Left to her own devices she will suddenly come off the computer and play with play mobile, bounce on the trampoline, get her sister to do her hair in complex styles (utubes fault), or put the atV on.

At this point I do intervene I have had 14 years of kids TV.
The instant Hacker comes on it goes off!

footballsgalore Thu 31-Jan-13 13:20:47

I agree re micro-managing. I do think i was heading towards this and have backed off. I always promised myself i wouldn't hover over my kids after watching a friend instruct her 9yr old how to wash his hair!

Not sure im brave enough to give free reign on the xbox...may be interesting to see what happened though? Im sure he would give up once his eyes started bleeding. wink

Earlybird Tue 05-Feb-13 14:40:14

I have an almost 12 year old dd. In some ways, she shows amazing maturity: always gets her homework done without prompting by me, doesn't procrastinate with school work/projects, set her own rule this school year that telly would only be watched on weekends as she wanted to read more, etc.

But increasingly she doesn't like being told what to do (no matter how it is worded/presented), and will respond with an argument/attitude. Her tone of voice and attitude toward me can be shockingly disrespectful. Lots of muttering, eye-rolling, heavy sighs, etc. And she definitely thinks the world should revolve around her, with very little empathy for others (she used to be very considerate and thoughtful).

And the small thing that drives me mad atm, is how she will begin playing games with the dog (after ignoring it for most of the evening) when she is told to get ready for bed.

FedupofTurkey Sat 04-May-13 22:18:04

Jumping on thread for support!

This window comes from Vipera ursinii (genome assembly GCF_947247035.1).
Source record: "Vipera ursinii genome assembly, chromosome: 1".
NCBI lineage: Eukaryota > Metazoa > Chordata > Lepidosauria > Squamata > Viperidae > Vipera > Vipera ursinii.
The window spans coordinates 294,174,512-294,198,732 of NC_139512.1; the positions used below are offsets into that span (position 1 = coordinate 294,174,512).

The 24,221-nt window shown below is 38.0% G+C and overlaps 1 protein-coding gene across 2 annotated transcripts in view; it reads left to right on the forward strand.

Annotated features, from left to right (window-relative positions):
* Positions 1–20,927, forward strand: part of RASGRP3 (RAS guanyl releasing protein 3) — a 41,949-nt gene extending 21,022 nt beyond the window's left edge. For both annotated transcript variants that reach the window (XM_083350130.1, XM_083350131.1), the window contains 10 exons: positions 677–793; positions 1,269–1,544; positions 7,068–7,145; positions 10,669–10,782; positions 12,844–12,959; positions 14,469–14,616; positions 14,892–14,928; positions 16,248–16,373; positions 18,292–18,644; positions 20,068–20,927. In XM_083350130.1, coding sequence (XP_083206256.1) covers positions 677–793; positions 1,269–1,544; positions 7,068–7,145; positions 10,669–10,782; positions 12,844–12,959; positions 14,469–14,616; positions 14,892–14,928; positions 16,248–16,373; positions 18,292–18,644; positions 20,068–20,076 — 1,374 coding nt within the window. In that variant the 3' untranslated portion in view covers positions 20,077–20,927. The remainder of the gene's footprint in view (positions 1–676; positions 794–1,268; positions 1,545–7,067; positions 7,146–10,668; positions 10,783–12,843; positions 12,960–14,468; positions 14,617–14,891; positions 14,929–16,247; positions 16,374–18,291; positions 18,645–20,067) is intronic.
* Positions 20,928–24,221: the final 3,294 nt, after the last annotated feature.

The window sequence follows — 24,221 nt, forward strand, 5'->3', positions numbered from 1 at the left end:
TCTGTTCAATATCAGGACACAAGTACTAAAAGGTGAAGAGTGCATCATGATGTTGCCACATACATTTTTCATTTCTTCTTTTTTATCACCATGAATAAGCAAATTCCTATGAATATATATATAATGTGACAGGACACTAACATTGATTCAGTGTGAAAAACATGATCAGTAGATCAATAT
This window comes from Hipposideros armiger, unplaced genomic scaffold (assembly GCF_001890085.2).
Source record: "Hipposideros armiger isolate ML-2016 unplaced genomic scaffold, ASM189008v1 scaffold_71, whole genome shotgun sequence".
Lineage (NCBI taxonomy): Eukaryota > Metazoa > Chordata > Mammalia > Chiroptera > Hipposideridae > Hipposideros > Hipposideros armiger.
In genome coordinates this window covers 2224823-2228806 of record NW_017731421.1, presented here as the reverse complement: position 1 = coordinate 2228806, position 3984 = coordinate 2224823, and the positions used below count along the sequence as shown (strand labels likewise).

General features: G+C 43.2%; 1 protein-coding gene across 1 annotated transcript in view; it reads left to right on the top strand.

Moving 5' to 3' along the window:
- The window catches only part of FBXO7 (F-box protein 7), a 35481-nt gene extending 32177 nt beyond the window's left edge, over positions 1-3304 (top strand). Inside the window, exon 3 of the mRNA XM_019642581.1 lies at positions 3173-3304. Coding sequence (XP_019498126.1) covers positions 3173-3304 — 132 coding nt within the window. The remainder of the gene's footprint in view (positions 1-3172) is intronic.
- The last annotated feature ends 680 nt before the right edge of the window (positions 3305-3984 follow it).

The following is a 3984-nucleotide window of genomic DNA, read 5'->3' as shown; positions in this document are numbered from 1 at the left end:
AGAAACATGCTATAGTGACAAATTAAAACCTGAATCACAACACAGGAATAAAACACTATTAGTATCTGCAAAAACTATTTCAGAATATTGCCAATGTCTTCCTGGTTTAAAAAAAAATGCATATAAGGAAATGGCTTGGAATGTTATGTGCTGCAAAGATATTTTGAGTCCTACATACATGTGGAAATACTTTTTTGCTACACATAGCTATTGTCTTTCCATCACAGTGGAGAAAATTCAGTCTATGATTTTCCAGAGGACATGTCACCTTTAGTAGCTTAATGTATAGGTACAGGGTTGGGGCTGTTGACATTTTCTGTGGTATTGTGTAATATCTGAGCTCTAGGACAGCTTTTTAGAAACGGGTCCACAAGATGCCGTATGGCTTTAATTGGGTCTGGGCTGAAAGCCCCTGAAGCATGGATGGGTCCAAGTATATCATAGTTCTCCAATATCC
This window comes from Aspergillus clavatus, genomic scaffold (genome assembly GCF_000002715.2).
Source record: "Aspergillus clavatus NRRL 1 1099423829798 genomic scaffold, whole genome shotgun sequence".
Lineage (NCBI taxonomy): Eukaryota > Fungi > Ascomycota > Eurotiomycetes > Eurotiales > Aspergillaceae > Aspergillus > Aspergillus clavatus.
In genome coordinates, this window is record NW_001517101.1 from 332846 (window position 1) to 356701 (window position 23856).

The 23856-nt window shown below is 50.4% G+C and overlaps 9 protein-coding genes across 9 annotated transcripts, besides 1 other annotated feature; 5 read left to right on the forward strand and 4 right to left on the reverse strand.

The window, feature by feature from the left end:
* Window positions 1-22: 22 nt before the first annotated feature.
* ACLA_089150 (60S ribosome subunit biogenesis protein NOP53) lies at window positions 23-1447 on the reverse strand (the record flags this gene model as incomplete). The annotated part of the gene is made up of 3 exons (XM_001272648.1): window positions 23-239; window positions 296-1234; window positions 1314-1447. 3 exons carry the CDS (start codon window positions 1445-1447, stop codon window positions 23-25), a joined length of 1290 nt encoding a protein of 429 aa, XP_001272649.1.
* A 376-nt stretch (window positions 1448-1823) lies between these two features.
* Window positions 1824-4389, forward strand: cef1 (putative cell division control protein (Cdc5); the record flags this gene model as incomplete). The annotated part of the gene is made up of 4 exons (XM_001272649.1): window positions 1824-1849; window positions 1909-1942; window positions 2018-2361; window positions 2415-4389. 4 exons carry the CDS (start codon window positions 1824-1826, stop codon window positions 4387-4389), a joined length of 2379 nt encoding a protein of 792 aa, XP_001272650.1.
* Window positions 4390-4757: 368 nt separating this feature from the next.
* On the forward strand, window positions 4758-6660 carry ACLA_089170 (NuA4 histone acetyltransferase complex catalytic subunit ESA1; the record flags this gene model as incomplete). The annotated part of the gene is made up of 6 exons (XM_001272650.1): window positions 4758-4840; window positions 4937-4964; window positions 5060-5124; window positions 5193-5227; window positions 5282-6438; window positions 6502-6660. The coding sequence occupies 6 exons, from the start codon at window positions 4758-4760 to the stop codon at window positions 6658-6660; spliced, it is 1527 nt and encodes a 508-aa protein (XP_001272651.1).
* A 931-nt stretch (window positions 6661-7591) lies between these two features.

topcat2001 Sun 05-May-13 08:56:16

And me.

Help and support needed regarding the constant talk about sex and sex words. It has opened a whole new world for DS and he is curious about it but very sensitive at the same time.

Also the grumpiness.

grants1000 Sun 05-May-13 10:27:49

This was my post to start with, not we we have the opposite, he's completely away with the fairies, dopey as anything, I too him to the dentist because one of his back teeth was hurting and he took about 5 minutes to tell the denist which tooth it was! At dinner last night I have to literally throw a tomoto at him as he was spilling his drink all over the table without even realising, yelling his name 4 times made no difference. He's gone like a toddler, food everywhere when he eats, he cannot fathom how to pack his school bag so it all fits in properly. It's SATS the week after next, God help him! He could not even put 6 bits of his own washing away as it was too much like hard work. He gets enough sleep and he eats very well - I feel like slapping him across the face and screaming wakey wakey son! Of course I won't but serisoulsy he's lost the plot!

Roshbegosh Sun 05-May-13 10:36:24

This is all reassuring for me to hear, not just me, normal behaviour etc.
But PLEASE when will it end? Surely we don' have another 6 years of it?

footballsgalore Sun 05-May-13 20:08:11

Was interested to see this thread jump to life again. Would like to say things are better here but im afraid its still very up and down.
Do they all find very important things they absolutely must do when you say bedtime? This then leads to strops and tantrums when bedtime is enforced?
Am really sick of the 'attitude' and rudeness tbh.

kneedeepindaisies Mon 06-May-13 19:20:32

I'm so glad I found this thread. We are currently having a meltdown over homework that we've been asking him to do since Friday hmm

He is rude at home, rude at school. Generally obnoxious.

I love him but right now I really don't like him.

footballsgalore Mon 06-May-13 22:25:28

Oh don't even get me started on homework! God help us all next year when he's at secondary schl and homework really kicks in...

shewhowines Fri 10-May-13 16:18:19

Can I join too please?

All the above posts describe my Ds to a tee. In a few short weeks, he's become so argumentative and has got so much attitude. Where has my loving, demonstrative boy gone? He's been replaced by a far inferior model that I want to return and get my money back!

I'm just hoping that setting consistent boundaries and not sweating the small stuff works although i'm not doing too well at not sweating the small stuff and it's amazing how you get drawn into the arguments even when you are determined to disengage.

I'm hoping that once sats are over, things will improve -- poor disillusioned me--

Join the discussion

Registering is free, easy, and means you can join in the discussion, watch threads, get discounts, win prizes and lots more.

Register now »

Already registered? Log in with: